It appears that you are currently using Ad Blocking software. What are the consequences? Click here to learn more.
Advertisement
Fitness and Photography for Fun - A blog on staying fit by hiking and doing photography by David Mendosa

Wild Basin

October 27th, 2014 · No Comments

Print This Post Print This Post

Sharon and I managed to make one more trip up to Rocky Mountain National Park before the snows of winter come. Each of us wanted to get back to Wild Basin, which is one of the prettiest parts of the park and is the closest to our homes in Boulder.​

“Ouzel Falls is the most popular destination in Wild Basin,” says Lisa Foster in Rocky Mountain National Park: The Complete Hiking Guide. “It is a short cascade in Ouzel Creek that plunges dramatically over a small granite cliff.”

This is my favorite Wild Basin hike too, one that I’ve made four or five times over the years. Sharon has also hiked here often. But neither of us had been to Wild Basin since the September 2013 flood damaged many of the trails and took out several of the bridges, including the one over Ouzel Creek, effectively blocking the trail beyond the falls.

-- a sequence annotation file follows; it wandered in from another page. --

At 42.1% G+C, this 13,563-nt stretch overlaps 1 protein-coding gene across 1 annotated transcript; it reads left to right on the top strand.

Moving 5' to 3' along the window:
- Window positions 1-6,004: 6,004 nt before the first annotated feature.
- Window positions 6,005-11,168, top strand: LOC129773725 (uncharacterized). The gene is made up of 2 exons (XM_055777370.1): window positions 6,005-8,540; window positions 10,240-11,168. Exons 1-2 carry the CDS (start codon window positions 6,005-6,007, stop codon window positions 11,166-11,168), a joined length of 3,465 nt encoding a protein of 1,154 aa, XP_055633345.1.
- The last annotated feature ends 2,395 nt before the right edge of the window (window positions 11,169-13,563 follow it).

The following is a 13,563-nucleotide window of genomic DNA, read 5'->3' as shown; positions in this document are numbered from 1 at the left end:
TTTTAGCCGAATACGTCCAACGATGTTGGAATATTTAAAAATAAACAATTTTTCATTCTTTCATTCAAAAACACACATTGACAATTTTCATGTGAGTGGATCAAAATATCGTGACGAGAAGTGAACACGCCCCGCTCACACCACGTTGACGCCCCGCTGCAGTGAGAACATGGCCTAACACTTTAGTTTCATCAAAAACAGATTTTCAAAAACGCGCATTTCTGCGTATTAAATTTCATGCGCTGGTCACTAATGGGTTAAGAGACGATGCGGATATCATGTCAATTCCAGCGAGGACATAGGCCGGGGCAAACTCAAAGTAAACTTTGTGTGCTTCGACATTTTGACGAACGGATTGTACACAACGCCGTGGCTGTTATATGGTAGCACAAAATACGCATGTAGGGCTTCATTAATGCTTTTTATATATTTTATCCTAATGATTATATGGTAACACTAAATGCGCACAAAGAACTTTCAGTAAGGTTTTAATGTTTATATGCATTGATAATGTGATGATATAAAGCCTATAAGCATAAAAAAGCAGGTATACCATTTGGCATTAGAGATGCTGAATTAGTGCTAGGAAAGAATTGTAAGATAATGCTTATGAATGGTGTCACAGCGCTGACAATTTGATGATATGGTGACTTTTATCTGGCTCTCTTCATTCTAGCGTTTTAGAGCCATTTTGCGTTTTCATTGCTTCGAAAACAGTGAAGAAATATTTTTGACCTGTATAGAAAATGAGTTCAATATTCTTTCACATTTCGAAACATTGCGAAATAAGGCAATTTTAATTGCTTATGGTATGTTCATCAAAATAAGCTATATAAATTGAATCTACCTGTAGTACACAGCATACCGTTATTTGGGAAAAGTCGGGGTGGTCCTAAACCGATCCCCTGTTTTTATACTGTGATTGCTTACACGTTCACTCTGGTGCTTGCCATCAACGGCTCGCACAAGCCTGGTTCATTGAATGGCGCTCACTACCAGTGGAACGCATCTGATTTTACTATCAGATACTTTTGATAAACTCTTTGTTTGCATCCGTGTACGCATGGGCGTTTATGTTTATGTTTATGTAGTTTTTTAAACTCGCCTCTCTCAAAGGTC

That didn’t inconvenience us, because the 5.4 mile roundtrip hike to Ouzel Falls was long enough. We started at 8 a.m. when the car thermometer registered 29 degrees 8,500 feet up in the Rocky Mountains. After climbing steadily for 1,000 feet, we reached the falls.

Much of the hike was within hearing distance of North St. Vrain Creek, into which Ouzel Creek flows. A spur trail took us to a short waterfall en route.

​Copeland Falls on North St. Vrain Creek

Copeland Falls on North St. Vrain Creek

Click on the picture above to enlarge

​When the trail reached Ouzel Creek, we could see the falls in the distance. But the real view required a little scrambling up the left bank over boulders and through thickets until we got close enough to the falls to feel the mist.

Sharon Enjoys the Mist of Ouzel Falls​

Sharon Enjoys the Mist of Ouzel Falls

Click on the picture above to enlarge

A Steller’s Jay showed up during our stop at Ouzel Falls. Sometimes people picnic there, and it looks to me that someone fed the bird, which is a no-no. But I was glad to have it come so close.

​A Steller's Jay Picnics at Ouzel Falls

A Steller's Jay Picnics at Ouzel Falls

Click on the picture above to enlarge
Share

Never Miss An Update

Subscribe to my free newsletter “Diabetes Update”

I send out my newsletter on first of every month. It covers new articles and columns that I have written and important developments in diabetes generally that you may have missed.

I also include new photo essays from this blog in my newsletter.

Your Email Address

Posted in: Photography

0 responses so far ↓

  • There are no comments yet...Kick things off by filling out the form below.

Leave a Comment